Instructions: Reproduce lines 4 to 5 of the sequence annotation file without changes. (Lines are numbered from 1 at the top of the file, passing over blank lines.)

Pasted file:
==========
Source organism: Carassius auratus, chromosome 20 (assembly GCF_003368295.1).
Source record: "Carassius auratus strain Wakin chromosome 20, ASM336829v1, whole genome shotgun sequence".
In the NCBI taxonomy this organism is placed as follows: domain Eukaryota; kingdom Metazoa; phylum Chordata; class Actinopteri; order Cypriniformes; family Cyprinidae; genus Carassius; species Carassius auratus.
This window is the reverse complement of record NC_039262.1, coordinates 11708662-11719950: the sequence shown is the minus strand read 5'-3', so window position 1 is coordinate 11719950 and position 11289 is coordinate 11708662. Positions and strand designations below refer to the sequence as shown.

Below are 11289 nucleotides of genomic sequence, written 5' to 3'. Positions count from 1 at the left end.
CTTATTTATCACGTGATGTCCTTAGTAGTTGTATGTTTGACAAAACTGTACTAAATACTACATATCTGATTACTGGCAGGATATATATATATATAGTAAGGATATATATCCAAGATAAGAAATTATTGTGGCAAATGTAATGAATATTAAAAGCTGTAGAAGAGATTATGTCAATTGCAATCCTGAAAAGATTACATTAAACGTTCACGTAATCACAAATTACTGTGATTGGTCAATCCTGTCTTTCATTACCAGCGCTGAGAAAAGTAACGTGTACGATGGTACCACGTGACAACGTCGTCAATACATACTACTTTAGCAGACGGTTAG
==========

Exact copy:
This window is the reverse complement of record NC_039262.1, coordinates 11708662-11719950: the sequence shown is the minus strand read 5'-3', so window position 1 is coordinate 11719950 and position 11289 is coordinate 11708662. Positions and strand designations below refer to the sequence as shown.

Below are 11289 nucleotides of genomic sequence, written 5' to 3'. Positions count from 1 at the left end.